WEDNESDAY, April 25, 2018 (HealthDay News) -- A substantial proportion of men report experiencing weight stigma, according to a study published online April 23 in Obesity.
Mary S. Himmelstein, Ph.D., from the University of Connecticut in Hartford, and colleagues assessed the weight stigma experiences of 1,513 men, examining the characteristics of men who experienced weight stigma versus men who did not. The authors assessed data from three samples of men: one consisted of obese men at elevated risk for weight stigma, another was a convenience online panel, and the third included men from a national online panel of adults in the United States.
The researchers found that roughly 40 percent of men reported experiencing weight stigma. Weight stigma was associated with increased odds of having a body mass index (BMI) consistent with underweight or obesity compared with normal weight. The most common form of weight stigma experienced across all life stages was verbal mistreatment. Peers, family members, and strangers were the most common sources of weight stigma. Compared with men not reporting weight stigma, men reporting weight stigma were younger and less likely to be married, had higher BMIs, and were more likely to have tried to lose weight in the past year.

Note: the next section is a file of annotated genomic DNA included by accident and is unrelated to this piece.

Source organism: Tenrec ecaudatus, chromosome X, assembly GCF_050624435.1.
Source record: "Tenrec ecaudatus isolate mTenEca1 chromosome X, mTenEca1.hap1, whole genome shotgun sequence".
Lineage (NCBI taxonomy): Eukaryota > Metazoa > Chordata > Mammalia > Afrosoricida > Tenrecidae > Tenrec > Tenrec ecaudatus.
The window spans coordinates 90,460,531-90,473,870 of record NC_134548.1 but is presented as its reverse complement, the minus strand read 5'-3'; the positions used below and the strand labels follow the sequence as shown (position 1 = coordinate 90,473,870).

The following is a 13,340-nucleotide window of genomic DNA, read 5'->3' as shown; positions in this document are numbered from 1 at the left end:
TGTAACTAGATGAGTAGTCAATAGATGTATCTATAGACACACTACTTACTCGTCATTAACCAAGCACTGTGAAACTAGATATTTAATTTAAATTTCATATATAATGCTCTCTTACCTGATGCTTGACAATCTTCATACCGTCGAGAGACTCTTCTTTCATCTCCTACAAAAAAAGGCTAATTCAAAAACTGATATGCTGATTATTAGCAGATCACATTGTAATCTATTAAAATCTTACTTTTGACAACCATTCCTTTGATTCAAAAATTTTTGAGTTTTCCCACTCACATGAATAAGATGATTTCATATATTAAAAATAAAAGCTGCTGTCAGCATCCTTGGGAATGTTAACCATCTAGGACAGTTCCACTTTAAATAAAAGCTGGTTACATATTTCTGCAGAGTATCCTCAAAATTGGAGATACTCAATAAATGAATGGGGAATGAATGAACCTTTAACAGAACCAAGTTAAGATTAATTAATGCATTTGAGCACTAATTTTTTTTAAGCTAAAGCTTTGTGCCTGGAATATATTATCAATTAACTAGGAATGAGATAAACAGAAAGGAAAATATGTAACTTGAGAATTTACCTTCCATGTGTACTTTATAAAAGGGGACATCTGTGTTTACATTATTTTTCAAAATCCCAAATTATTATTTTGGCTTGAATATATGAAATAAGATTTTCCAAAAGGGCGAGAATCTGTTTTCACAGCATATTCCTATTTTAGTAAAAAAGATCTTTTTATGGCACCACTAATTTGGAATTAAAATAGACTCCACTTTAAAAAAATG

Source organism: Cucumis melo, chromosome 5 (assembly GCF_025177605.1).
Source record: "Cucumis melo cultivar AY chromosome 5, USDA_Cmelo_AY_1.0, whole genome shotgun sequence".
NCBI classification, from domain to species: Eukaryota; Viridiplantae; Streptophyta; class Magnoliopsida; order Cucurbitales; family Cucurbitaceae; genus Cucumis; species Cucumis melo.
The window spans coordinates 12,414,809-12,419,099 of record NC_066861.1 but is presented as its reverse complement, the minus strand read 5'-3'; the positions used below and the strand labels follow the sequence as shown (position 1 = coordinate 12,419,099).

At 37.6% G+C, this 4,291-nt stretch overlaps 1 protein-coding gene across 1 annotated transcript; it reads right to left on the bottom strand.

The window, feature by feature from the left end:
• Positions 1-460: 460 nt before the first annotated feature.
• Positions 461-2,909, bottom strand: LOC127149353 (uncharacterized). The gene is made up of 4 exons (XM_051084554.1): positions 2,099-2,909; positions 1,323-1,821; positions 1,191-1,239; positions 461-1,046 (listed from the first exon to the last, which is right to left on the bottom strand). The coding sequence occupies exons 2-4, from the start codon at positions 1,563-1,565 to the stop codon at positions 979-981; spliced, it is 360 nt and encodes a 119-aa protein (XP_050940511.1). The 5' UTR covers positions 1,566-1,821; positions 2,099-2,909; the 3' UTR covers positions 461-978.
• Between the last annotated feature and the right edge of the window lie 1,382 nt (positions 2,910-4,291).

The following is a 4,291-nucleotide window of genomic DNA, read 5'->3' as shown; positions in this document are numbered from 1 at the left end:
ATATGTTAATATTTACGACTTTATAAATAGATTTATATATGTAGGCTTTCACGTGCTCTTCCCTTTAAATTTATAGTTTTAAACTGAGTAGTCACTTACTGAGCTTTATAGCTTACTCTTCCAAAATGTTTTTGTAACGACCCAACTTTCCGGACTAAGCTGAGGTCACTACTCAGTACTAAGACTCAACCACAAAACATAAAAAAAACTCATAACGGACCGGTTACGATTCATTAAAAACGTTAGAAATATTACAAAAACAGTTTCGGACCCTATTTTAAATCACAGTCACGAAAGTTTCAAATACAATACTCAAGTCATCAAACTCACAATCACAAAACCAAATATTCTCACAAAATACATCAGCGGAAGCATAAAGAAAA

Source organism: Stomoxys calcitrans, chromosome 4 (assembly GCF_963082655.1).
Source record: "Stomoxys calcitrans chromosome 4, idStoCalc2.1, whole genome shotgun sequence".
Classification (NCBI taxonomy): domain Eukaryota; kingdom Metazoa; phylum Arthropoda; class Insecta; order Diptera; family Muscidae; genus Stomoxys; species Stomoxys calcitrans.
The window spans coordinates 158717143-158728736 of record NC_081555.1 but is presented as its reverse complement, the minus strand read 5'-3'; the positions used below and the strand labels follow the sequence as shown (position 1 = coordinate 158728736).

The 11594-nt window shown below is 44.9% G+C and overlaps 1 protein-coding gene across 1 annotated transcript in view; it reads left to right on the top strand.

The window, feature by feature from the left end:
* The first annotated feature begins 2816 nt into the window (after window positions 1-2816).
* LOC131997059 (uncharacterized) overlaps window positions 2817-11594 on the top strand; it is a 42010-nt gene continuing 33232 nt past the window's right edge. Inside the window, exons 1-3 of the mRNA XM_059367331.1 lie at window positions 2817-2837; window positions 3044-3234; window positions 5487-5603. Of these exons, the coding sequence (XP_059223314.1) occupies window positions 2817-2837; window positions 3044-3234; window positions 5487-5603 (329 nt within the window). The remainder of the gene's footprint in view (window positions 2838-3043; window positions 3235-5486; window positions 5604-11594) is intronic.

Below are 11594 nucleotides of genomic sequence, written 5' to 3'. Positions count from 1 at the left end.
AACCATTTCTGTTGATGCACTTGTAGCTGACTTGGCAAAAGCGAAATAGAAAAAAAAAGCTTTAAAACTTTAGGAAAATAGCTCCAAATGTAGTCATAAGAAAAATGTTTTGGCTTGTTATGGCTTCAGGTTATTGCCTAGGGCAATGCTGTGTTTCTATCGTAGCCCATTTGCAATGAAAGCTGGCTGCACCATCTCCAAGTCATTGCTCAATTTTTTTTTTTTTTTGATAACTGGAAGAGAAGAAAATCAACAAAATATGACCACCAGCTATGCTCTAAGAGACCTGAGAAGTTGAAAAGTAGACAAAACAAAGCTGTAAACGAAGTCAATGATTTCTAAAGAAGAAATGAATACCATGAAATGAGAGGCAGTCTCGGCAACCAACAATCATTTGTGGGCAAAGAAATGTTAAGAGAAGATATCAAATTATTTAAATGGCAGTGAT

"Understanding differences among men as a function of weight stigma is important for practitioners, as it can identify men who may most benefit from intervention," the authors write.